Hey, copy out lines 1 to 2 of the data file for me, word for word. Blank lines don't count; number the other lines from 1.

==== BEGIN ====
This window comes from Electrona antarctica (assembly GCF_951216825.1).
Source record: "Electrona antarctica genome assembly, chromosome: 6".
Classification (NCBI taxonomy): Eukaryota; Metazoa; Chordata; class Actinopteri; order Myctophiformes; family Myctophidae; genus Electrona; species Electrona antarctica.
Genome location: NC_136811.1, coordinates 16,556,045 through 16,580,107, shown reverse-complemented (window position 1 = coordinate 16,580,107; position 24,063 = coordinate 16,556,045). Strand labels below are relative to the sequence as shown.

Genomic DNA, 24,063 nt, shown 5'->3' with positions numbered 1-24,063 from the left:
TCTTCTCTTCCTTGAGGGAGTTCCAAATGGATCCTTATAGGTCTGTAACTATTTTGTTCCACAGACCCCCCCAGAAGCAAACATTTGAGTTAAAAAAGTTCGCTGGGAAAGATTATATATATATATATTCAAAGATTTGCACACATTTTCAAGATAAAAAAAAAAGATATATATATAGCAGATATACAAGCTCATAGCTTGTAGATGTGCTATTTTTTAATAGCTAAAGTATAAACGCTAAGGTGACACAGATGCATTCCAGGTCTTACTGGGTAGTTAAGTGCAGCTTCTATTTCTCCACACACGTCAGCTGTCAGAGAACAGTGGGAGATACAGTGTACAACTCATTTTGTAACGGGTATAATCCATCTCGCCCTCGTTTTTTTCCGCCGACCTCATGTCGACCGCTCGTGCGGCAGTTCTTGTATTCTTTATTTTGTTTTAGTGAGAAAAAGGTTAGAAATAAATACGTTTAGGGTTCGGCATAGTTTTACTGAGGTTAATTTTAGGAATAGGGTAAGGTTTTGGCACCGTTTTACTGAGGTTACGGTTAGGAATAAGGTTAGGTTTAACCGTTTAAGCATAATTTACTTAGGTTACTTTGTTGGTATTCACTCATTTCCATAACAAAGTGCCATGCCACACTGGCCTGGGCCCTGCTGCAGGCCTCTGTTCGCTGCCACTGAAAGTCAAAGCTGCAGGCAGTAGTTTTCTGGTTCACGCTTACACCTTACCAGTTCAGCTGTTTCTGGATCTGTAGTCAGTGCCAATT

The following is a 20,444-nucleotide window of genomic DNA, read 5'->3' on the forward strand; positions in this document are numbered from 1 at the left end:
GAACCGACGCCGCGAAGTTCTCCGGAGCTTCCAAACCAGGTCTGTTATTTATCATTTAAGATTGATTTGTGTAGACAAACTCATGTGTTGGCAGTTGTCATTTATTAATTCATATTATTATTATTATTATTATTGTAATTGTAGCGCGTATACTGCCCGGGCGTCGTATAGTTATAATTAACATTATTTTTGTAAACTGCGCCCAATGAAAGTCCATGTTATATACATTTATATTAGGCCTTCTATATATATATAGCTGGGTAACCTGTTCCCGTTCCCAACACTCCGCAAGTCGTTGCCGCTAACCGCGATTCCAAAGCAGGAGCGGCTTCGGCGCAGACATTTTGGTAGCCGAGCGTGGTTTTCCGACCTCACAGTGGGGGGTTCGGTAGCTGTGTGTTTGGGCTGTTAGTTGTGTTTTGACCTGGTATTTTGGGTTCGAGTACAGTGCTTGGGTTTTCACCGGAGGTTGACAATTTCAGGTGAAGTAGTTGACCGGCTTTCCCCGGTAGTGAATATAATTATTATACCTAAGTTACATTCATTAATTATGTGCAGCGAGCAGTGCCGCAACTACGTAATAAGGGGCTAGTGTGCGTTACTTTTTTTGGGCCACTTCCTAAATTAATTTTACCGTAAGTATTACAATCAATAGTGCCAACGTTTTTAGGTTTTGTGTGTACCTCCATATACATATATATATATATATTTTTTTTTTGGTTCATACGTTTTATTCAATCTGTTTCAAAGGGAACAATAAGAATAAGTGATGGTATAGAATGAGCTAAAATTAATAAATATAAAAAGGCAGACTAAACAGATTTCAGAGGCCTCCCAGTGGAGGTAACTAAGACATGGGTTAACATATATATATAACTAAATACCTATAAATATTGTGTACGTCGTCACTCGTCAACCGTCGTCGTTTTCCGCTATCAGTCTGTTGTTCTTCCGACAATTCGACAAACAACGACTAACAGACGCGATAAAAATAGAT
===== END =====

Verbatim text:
This window comes from Electrona antarctica (assembly GCF_951216825.1).
Source record: "Electrona antarctica genome assembly, chromosome: 6".